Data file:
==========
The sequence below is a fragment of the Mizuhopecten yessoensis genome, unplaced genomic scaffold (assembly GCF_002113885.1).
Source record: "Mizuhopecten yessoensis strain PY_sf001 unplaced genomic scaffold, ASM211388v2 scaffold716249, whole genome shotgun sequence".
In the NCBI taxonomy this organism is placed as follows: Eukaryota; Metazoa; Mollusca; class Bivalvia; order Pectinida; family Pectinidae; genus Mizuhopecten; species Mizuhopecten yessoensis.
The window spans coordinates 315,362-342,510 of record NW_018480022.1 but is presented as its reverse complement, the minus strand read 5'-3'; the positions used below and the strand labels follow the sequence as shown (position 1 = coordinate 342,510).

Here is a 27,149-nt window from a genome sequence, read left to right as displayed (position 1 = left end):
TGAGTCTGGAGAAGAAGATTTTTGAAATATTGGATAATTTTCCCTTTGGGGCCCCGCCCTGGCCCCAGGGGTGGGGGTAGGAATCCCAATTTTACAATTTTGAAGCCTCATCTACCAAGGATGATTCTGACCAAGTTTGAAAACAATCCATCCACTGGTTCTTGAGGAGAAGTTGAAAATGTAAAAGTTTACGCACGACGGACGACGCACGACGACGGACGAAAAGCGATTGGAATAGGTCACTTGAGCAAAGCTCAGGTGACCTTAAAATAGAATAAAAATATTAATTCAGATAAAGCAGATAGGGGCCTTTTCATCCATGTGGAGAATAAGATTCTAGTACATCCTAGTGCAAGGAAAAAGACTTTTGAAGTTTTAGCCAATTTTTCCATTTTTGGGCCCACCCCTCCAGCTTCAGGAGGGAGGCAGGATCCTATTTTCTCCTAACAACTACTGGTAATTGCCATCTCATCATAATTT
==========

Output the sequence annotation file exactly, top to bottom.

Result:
The sequence below is a fragment of the Mizuhopecten yessoensis genome, unplaced genomic scaffold (assembly GCF_002113885.1).
Source record: "Mizuhopecten yessoensis strain PY_sf001 unplaced genomic scaffold, ASM211388v2 scaffold716249, whole genome shotgun sequence".
In the NCBI taxonomy this organism is placed as follows: Eukaryota; Metazoa; Mollusca; class Bivalvia; order Pectinida; family Pectinidae; genus Mizuhopecten; species Mizuhopecten yessoensis.
The window spans coordinates 315,362-342,510 of record NW_018480022.1 but is presented as its reverse complement, the minus strand read 5'-3'; the positions used below and the strand labels follow the sequence as shown (position 1 = coordinate 342,510).

Here is a 27,149-nt window from a genome sequence, read left to right as displayed (position 1 = left end):
TGAGTCTGGAGAAGAAGATTTTTGAAATATTGGATAATTTTCCCTTTGGGGCCCCGCCCTGGCCCCAGGGGTGGGGGTAGGAATCCCAATTTTACAATTTTGAAGCCTCATCTACCAAGGATGATTCTGACCAAGTTTGAAAACAATCCATCCACTGGTTCTTGAGGAGAAGTTGAAAATGTAAAAGTTTACGCACGACGGACGACGCACGACGACGGACGAAAAGCGATTGGAATAGGTCACTTGAGCAAAGCTCAGGTGACCTTAAAATAGAATAAAAATATTAATTCAGATAAAGCAGATAGGGGCCTTTTCATCCATGTGGAGAATAAGATTCTAGTACATCCTAGTGCAAGGAAAAAGACTTTTGAAGTTTTAGCCAATTTTTCCATTTTTGGGCCCACCCCTCCAGCTTCAGGAGGGAGGCAGGATCCTATTTTCTCCTAACAACTACTGGTAATTGCCATCTCATCATAATTT